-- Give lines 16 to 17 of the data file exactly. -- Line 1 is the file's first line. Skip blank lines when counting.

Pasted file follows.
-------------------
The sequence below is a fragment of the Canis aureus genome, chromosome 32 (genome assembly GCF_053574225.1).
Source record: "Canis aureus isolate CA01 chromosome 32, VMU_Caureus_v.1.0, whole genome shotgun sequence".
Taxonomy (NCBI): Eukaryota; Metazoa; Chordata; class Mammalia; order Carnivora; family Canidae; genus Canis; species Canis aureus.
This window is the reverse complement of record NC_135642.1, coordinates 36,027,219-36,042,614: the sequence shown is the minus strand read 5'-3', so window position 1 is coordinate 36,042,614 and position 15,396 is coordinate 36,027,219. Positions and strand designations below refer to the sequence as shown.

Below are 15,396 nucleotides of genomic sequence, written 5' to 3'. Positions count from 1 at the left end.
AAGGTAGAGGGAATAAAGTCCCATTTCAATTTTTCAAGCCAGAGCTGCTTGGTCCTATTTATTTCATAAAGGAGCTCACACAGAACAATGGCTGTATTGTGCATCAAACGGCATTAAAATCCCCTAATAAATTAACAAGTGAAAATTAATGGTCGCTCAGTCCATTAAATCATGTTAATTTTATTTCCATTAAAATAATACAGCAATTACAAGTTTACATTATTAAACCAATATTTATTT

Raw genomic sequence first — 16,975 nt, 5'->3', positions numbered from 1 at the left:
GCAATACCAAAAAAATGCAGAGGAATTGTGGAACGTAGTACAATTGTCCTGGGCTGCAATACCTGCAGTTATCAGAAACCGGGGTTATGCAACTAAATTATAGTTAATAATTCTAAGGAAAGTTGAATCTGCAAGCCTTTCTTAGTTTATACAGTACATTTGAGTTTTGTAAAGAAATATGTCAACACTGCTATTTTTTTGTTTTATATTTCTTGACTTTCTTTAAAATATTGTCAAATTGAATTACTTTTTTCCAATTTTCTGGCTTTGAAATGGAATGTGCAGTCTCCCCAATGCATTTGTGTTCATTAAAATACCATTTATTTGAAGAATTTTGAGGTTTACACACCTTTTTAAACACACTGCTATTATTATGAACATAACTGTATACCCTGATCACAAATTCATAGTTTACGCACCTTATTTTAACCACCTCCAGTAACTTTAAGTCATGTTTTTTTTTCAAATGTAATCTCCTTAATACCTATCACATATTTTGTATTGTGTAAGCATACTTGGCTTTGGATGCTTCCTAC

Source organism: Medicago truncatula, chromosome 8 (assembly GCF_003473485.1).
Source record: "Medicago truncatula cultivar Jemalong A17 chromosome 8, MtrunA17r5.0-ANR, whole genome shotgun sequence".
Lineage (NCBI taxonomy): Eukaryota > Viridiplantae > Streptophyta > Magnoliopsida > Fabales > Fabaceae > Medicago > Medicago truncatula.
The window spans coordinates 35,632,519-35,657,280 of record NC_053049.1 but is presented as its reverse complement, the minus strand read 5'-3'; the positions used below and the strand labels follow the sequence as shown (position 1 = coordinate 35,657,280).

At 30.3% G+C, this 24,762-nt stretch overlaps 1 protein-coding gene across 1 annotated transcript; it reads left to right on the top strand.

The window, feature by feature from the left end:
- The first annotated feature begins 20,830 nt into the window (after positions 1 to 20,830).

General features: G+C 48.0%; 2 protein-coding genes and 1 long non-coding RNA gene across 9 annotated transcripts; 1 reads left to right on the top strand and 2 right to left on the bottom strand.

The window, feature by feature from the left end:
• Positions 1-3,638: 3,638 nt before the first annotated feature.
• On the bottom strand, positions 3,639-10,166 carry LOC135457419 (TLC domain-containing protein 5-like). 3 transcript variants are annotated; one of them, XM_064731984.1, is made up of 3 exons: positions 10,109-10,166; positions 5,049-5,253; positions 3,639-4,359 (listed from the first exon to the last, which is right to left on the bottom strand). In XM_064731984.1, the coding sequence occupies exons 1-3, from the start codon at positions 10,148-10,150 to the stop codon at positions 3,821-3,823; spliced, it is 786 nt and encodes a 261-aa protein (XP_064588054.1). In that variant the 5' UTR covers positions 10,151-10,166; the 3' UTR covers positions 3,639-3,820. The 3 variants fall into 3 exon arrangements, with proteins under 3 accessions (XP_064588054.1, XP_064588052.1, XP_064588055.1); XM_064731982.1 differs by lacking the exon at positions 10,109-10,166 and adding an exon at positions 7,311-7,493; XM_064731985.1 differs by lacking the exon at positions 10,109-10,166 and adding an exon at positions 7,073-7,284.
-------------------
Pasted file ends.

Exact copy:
General features: G+C 48.0%; 2 protein-coding genes and 1 long non-coding RNA gene across 9 annotated transcripts; 1 reads left to right on the top strand and 2 right to left on the bottom strand.

The window, feature by feature from the left end: